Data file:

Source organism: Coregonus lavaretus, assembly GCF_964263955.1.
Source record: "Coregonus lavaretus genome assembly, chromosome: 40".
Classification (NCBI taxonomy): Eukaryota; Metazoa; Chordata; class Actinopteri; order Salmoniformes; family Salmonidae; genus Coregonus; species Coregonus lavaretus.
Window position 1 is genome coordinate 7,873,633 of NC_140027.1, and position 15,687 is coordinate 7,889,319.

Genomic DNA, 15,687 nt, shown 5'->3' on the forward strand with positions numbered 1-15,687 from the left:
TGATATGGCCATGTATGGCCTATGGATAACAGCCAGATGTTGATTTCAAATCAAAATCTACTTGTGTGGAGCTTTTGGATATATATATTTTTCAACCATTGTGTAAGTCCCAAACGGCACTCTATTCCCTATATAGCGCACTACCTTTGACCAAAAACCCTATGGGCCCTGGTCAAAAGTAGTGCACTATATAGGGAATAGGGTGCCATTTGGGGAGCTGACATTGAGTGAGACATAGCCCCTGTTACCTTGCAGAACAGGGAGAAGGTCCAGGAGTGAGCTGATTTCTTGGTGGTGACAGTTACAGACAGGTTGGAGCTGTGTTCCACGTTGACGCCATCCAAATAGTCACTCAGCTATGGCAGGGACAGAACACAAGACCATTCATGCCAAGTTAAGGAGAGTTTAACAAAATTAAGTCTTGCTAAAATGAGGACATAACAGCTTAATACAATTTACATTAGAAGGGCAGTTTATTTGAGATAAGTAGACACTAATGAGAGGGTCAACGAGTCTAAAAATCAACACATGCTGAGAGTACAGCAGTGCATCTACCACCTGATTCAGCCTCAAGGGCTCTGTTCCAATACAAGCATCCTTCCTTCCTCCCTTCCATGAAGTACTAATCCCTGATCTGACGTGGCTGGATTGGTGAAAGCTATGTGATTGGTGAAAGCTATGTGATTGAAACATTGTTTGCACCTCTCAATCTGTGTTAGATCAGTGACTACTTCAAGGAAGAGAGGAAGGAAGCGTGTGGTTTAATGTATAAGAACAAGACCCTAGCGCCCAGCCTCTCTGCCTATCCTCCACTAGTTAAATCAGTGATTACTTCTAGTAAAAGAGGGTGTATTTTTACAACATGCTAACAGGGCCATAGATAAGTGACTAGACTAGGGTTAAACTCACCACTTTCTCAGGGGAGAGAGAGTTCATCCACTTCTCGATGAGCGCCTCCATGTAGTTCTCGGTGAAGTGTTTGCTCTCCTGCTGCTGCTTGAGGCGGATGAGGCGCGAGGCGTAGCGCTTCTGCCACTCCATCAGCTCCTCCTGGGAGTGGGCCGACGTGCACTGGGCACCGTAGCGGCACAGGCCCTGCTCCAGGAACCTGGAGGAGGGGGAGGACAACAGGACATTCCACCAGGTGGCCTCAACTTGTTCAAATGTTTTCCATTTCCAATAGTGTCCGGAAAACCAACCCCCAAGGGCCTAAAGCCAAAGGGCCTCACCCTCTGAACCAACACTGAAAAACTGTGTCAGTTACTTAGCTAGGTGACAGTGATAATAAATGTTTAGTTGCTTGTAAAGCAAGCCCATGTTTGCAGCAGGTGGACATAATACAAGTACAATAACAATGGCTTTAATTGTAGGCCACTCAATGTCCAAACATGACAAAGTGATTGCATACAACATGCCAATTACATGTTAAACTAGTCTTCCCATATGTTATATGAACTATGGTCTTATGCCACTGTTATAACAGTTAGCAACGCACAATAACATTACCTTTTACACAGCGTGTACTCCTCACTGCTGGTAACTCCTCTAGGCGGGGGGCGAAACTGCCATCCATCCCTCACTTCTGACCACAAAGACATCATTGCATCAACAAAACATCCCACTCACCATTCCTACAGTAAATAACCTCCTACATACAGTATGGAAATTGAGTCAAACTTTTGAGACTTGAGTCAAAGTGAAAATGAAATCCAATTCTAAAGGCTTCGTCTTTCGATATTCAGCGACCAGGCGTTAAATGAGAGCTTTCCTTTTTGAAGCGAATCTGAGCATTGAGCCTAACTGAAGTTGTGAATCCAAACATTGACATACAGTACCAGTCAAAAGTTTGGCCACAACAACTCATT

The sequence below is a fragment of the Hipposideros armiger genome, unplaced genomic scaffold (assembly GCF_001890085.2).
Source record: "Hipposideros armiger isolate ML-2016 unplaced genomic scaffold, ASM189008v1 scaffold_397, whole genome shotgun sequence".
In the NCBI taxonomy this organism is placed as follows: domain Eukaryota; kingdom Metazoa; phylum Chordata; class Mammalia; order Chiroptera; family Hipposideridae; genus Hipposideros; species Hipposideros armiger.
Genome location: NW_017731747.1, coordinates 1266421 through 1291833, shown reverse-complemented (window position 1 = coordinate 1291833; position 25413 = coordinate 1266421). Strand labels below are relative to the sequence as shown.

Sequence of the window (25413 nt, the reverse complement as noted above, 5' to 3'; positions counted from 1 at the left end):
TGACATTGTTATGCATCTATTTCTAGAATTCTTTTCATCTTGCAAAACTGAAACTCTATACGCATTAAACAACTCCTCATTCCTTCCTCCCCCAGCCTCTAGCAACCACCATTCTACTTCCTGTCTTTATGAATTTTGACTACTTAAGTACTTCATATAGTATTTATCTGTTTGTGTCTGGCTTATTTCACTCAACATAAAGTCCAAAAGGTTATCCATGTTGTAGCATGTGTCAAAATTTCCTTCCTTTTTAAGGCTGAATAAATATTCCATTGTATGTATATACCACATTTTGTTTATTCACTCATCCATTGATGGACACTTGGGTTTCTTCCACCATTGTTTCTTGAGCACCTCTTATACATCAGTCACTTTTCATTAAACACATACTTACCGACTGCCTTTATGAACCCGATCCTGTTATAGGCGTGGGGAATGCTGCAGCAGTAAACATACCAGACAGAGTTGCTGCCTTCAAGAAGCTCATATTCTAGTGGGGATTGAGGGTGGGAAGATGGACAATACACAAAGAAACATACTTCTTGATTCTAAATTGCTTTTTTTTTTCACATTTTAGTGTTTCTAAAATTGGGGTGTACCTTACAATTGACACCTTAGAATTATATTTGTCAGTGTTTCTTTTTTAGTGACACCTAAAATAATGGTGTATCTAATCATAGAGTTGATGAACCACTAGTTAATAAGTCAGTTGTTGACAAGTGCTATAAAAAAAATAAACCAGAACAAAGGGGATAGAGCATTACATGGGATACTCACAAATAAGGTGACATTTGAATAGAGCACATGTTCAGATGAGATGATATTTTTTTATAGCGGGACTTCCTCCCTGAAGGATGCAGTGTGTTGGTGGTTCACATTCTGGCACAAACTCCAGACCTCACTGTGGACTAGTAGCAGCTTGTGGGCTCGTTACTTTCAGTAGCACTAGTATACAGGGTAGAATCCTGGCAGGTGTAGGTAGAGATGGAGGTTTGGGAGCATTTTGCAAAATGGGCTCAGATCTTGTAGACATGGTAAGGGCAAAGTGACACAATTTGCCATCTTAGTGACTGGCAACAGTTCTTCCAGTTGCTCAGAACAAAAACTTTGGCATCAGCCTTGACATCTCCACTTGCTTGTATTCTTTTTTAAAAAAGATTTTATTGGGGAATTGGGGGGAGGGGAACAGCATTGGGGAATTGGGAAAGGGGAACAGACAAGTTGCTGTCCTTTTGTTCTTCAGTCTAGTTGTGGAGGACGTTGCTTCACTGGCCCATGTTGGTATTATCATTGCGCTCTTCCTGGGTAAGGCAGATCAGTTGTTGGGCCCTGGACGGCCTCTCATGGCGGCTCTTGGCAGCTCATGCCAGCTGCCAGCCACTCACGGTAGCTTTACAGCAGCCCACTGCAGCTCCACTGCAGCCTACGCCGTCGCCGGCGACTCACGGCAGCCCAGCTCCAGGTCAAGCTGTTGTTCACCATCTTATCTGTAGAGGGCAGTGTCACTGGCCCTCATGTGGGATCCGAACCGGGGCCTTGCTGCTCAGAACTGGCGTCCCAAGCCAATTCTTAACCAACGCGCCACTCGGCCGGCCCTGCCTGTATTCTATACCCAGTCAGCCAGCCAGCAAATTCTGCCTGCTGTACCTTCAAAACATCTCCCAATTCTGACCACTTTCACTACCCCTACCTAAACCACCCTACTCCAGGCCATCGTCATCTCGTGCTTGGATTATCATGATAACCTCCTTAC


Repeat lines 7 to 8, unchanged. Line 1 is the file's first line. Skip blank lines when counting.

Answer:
The sequence below is a fragment of the Hipposideros armiger genome, unplaced genomic scaffold (assembly GCF_001890085.2).
Source record: "Hipposideros armiger isolate ML-2016 unplaced genomic scaffold, ASM189008v1 scaffold_397, whole genome shotgun sequence".